My sister J was born when I was 10, to my Mother's new boyfriend who moved in with us a year before. My brother M was three. This boyfriend started like all the others - nice and interested - but by the time I was finishing middle school I feared for my mother's life - and mine. He worked long hours and came home late only to begin rousing, violent fights with my mother over money and infidelity. I stepped in many times, once to remove his hands from around her neck. When I was 14, he threw me into a large framed print, breaking the glass against my head, and later, to the ground with my arms twisted behind my body. My Mother denied it. I moved in with my Dad. This boyfriend later blamed his continued emotional abuse on me and my place in the family on my choice to leave the house. When I was 17, and my mother was 40, my brother K was born. When I was 18 and my mother was 41, my Brother J was born. I drove her to the hospital, because this boyfriend was at work. I could describe to you these two years, how this went, but I can imagine by reading this far, you already know. Following the birth of my brother J, the relationship began to crumble. Three children was too much for this boyfriend, who never wanted kids, like he'd told my sister - he wanted my Mom to have abortions. He wanted my Mom to abort her, and the boys. It was right around the time that K was born when he had "the affair" - the one he secretly rented his own apartment for, in the city he worked in, the one he lied about until she finally kicked him out when I was 21. My brother M was 14. My brothers J and K weren't out of diapers. He skips his child support, sees his children once a month or less, and has not, since leaving, spoken to my brother M - the 18 year old he helped to raise from the age of two.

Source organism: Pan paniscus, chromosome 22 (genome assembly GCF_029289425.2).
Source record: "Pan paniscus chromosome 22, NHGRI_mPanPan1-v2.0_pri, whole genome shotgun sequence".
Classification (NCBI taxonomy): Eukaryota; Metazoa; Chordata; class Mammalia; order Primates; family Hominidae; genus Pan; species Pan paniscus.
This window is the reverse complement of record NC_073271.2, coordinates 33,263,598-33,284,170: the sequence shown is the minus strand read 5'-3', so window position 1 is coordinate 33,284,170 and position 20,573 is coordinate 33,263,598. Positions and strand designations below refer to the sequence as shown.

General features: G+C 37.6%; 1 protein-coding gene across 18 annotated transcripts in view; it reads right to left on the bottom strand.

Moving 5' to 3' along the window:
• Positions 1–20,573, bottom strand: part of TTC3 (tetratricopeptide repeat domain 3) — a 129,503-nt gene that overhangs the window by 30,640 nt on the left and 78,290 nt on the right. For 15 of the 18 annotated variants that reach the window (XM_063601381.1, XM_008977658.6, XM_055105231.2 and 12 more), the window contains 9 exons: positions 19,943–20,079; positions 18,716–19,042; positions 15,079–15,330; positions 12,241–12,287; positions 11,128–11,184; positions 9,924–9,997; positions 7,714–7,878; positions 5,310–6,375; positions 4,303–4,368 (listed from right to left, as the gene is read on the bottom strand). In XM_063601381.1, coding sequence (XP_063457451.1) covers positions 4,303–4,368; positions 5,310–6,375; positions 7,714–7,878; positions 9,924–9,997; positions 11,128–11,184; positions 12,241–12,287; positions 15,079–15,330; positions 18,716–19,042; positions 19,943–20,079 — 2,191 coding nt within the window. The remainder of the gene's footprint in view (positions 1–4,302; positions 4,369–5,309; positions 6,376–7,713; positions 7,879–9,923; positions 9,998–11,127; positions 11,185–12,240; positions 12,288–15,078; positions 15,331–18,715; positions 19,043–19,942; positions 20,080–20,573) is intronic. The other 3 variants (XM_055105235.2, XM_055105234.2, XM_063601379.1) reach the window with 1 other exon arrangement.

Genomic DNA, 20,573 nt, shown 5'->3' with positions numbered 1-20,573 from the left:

For the past 5 years of my life, I have watched my mother and her children live off her salary as a waitress. I have paid bills for her. I attended court with her, when he said he couldn't pay child support. I've cried for my sister, for my brothers, and paid for new shoes, field trips and instrument rentals. I've cried for myself, when I felt the stress of my place as their big sister, the one who isn't there, who can show them that life doesn't have to be like this. I have watched the cycle - my mother, her sisters, my cousins, my siblings - continue.

Thankfully, my Dad's re-entry in to my life also brought my Stepmother, who has been a driving force in my life. She and her family - who took me in as their own - became my family, though we weren't related through blood. I am estranged from my maternal family, and thankful for the ones I acquired through marriage.

When I was 22, I married the Drummer in a secular ceremony. Most people said we were too young. He brought me in to his family, one that scared the daylights out of me when I first met them. Married parents, who seemed happy to be married. A full sister who married and produced planned, absolutely loved and beautiful children who know me as their Aunt. Aunts and Uncles and cousins who celebrated together, in the SAME HOUSE! These people have become some of the most important people in my life, who have taken the time to know me, understand me, and support me in ways that still come as a pleasant surprise. They individually will probably never quite know how much the small things they've done for and with me, that might seem normal, have been extraordinary to me and my life. The Drummer taught me to trust, and loved me harder when I was scared. He taught me that cycles don't have to continue - that love can exist, that family is something I can have, even if it is just the one I create. He gave me somewhere to go - someone to depend on, who will always be there even when things are bad. We've had hard times, difficult spots in our marriage, but when I think about this family we have made together, I want every person on earth to have it. I want every person, if they want to, of course, to be able to be loved and give love, to create and be a part of a family regardless of what life has dealt them.

Family, to me, is relative. I say this because my family is 1/3 blood and 2/3 marriage.